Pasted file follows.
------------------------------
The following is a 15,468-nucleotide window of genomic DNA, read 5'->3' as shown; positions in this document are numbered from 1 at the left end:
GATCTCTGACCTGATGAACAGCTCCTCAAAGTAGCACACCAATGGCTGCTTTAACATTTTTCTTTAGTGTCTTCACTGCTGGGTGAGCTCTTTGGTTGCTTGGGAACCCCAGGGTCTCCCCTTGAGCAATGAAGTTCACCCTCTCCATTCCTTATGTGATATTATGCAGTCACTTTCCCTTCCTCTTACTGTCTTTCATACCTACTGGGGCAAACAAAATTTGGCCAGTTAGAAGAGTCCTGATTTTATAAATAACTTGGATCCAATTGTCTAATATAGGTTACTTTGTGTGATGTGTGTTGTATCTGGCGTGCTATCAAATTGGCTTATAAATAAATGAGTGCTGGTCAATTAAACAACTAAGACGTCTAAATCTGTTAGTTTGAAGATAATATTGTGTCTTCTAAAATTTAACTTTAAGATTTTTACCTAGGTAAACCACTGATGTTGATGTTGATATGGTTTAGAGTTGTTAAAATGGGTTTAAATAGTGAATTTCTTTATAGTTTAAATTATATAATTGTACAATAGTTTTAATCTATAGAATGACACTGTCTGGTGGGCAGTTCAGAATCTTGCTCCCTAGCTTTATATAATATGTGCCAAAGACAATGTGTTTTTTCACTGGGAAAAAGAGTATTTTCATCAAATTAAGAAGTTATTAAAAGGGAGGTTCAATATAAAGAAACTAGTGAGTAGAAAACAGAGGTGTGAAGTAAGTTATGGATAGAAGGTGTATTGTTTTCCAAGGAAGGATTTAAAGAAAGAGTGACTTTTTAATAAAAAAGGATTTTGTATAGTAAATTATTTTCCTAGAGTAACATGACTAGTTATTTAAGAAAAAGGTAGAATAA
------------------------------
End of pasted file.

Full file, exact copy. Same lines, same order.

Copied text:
The following is a 15,468-nucleotide window of genomic DNA, read 5'->3' as shown; positions in this document are numbered from 1 at the left end:
GATCTCTGACCTGATGAACAGCTCCTCAAAGTAGCACACCAATGGCTGCTTTAACATTTTTCTTTAGTGTCTTCACTGCTGGGTGAGCTCTTTGGTTGCTTGGGAACCCCAGGGTCTCCCCTTGAGCAATGAAGTTCACCCTCTCCATTCCTTATGTGATATTATGCAGTCACTTTCCCTTCCTCTTACTGTCTTTCATACCTACTGGGGCAAACAAAATTTGGCCAGTTAGAAGAGTCCTGATTTTATAAATAACTTGGATCCAATTGTCTAATATAGGTTACTTTGTGTGATGTGTGTTGTATCTGGCGTGCTATCAAATTGGCTTATAAATAAATGAGTGCTGGTCAATTAAACAACTAAGACGTCTAAATCTGTTAGTTTGAAGATAATATTGTGTCTTCTAAAATTTAACTTTAAGATTTTTACCTAGGTAAACCACTGATGTTGATGTTGATATGGTTTAGAGTTGTTAAAATGGGTTTAAATAGTGAATTTCTTTATAGTTTAAATTATATAATTGTACAATAGTTTTAATCTATAGAATGACACTGTCTGGTGGGCAGTTCAGAATCTTGCTCCCTAGCTTTATATAATATGTGCCAAAGACAATGTGTTTTTTCACTGGGAAAAAGAGTATTTTCATCAAATTAAGAAGTTATTAAAAGGGAGGTTCAATATAAAGAAACTAGTGAGTAGAAAACAGAGGTGTGAAGTAAGTTATGGATAGAAGGTGTATTGTTTTCCAAGGAAGGATTTAAAGAAAGAGTGACTTTTTAATAAAAAAGGATTTTGTATAGTAAATTATTTTCCTAGAGTAACATGACTAGTTATTTAAGAAAAAGGTAGAATAA